December 15, 2015 - 08:33 am|
|Hi again, Bob, My copy of RCA Victor LSC-2947 arrived and I listened to both sides intently, trying to identify any low frequency (LF) rumble which might be there. I must report that I didn't hear anything unusual and certainly, there was nothing which could remotely be called, "horrible." As always with vinyl, there was the LF whir one expects from a good quality pressing. The second side of the performance has some quieter passages, so I focused closely on those. At one point, I heard LF, decaying reverberation from the orchestra that might be mistaken for rumble. This and other listening suggests to me that the hall itself has a modest (and typical) LF resonance. Could that be what you are referring to? There were at least two points when, at high volume, I might have heard a brief, low frequency environmental noise. At worst, it was barely detectable and perfectly acceptable. [It must be a nightmare to record a large symphony in a busy city like Boston, if that is where it was performed.]|
Since I haven't heard from you about pin-pointing your finding, I can only conclude that the recording is okay and there is no evidence here of issues with the Dynagroove process. Again, I entreat you to point out the particular times at which you found flaws and I will be happy to listen for that.
By the way, I might say that the performance by Artur Rubinstein at the piano and the Boston Symphony, led by Erich Leinsdorf, was simply enchanting and I thank you for introducing me to this recording! I thought the RCA recording engineers did an excellent job of balancing piano and orchestra. Naturally, the compression required to reproduce classical music in the vinyl medium is there. It tends to emphasize LF reverberation. That always irks me, having been thoroughly spoiled by the huge dynamic range of modern media. One can hardly blame Dynagroove for that though!
December 10, 2015 - 08:19 am|
|Hi Bob, I appreciate the report of your issue with the Dynagroove recording and would like to understand that better. To investigate, I've ordered a copy of LSC-2947 and will listen carefully for the low frequency rumble you mentioned. In the mean time, would it be possible for you to make an MP3 file of a short interval demonstrating what you heard? If so, you can email that to me and I can post it here.|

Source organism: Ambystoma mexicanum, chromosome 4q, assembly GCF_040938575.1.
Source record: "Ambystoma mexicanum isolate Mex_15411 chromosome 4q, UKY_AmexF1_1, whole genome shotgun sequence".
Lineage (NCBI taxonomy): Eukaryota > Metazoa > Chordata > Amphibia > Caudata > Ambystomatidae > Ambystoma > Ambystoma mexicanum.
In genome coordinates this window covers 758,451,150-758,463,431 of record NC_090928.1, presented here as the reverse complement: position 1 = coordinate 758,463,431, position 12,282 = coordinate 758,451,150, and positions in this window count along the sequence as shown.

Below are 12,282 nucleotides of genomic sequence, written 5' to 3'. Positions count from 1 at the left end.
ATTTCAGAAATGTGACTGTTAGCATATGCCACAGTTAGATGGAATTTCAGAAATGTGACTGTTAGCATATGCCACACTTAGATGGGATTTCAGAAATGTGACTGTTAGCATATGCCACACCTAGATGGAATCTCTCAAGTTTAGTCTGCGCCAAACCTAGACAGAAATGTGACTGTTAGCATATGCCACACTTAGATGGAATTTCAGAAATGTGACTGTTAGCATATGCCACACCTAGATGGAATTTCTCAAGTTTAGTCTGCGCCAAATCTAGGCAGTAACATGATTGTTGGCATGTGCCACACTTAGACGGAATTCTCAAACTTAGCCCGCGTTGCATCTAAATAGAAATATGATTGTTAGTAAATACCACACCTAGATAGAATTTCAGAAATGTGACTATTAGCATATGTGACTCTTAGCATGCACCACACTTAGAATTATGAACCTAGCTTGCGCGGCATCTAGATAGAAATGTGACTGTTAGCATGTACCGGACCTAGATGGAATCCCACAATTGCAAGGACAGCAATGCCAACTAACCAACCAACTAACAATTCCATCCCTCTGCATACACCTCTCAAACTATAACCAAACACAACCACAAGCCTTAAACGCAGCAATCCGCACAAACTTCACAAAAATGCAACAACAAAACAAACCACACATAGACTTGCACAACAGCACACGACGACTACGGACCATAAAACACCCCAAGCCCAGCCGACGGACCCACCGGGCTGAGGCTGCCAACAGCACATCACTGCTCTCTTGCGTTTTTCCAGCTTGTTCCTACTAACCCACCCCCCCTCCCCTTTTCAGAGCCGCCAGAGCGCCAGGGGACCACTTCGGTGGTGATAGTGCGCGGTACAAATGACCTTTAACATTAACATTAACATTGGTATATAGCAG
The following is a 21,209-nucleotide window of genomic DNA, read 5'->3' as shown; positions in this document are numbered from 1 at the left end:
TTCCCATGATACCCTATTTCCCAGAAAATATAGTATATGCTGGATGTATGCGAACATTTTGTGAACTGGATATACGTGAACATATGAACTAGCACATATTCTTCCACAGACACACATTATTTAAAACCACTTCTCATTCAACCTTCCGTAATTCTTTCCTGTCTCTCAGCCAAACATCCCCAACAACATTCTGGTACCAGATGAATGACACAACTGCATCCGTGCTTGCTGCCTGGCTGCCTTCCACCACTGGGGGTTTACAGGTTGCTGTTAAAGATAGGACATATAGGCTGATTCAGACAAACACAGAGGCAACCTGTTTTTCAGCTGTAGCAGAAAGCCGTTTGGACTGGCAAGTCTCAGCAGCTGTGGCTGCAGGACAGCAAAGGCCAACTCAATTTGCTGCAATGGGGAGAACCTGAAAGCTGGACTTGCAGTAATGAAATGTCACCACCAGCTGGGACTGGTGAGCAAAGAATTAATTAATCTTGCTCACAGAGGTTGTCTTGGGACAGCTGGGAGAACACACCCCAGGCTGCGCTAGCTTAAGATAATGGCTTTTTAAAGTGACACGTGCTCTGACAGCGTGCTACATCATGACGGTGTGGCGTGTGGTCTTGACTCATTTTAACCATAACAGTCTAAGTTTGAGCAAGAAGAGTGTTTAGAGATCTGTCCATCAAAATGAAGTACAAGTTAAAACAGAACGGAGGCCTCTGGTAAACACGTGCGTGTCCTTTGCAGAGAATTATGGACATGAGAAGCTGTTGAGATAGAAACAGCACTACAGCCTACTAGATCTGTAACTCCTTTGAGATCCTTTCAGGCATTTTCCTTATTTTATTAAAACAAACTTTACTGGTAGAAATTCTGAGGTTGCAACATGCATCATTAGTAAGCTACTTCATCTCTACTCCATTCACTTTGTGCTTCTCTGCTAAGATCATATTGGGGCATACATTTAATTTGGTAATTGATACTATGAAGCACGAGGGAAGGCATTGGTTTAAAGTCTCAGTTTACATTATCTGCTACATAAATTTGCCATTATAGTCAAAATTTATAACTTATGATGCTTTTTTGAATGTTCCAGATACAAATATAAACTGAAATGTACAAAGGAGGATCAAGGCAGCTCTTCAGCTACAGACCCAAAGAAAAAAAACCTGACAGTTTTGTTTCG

The only problem with respect to Dynagroove is that the electronic processing involved would not be expected to cause low frequency rumble unless it was present at the recording venue. It's true though, that the process did include some low frequency boost at low levels. One would think that the RCA recording engineers would have been all over rumble in the studio, since venue acoustics were a key focus of the process. Nevertheless, it appears that you've heard something and I would like to get to the bottom of it.
I haven't noticed such rumble. On the other hand, LPs generally have a significant amount of low frequency noise. That's due in part to the ~20dB of low frequency boost needed for the RIAA equalization. It's often exacerbated by the typical ~10Hz resonance found in the cartridge/tonearm system. Moreover, certain ground loop problems can lead to low frequency boost (even oscillation!) as discussed in our Switching and Grounding article here (p.4). We look forward to hearing from you and getting to the bottom of this. Thank you for your comments.
December 09, 2015 - 09:47 pm|
|My system is nothing to get excited about, but I can hear the induced deficiencies in those Dynagroove pressings.|
Case in point, LSC-2947, Beethoven's third piano concerto with Arthur Rubinstein, Erich Leinsdorf W/ the B.S.O.
There is a horrible low-frequency rumble, most notably in the quiet passages. (There are many, as I'm sure you know well.)
A fantastic performance, all but ruined by the horrible sound.
I would love to find an LP of it that doesn't suffer from the audio cancer that was Dynagroove.
October 05, 2015 - 01:50 pm|
|Hi Robert, Your kind words are truly appreciated. It's nice to hear that vintage audio is getting some mainstream exposure. Your comments about why some musicians dislike streaming media are very interesting. Years ago, popular music services were running at just 128kb/s, which really isn't adequate. These days, I see that 256kb/s is common, which helps. However, at least one major streaming provider defaults to (gasp) 96kb/s. Of course, the codec used matters too... |
Robert from NJ||
October 05, 2015 - 01:05 pm|
|PS- Thanks for operating this great site! |
Robert from NJ||
October 05, 2015 - 01:02 pm|
|Hi Steve, Thanks for the fast reply. I appreciate the links provided. Fascinating that even a digital recording sounds better on vinyl do to more careful mastering and less compression. Also, just today (10/05/15) on NBC there was a segment on the resurgence of cassette tapes, largely fueled by modern artists that dislike the streaming that accounts for how most people get their music today. They see it as a waste of their hard work due to the low quality sound, and a short-lived event since people don't actually buy a physical, tangible item that they will keep for any length of time, such as my old LP's from the 50's and 60's!!! |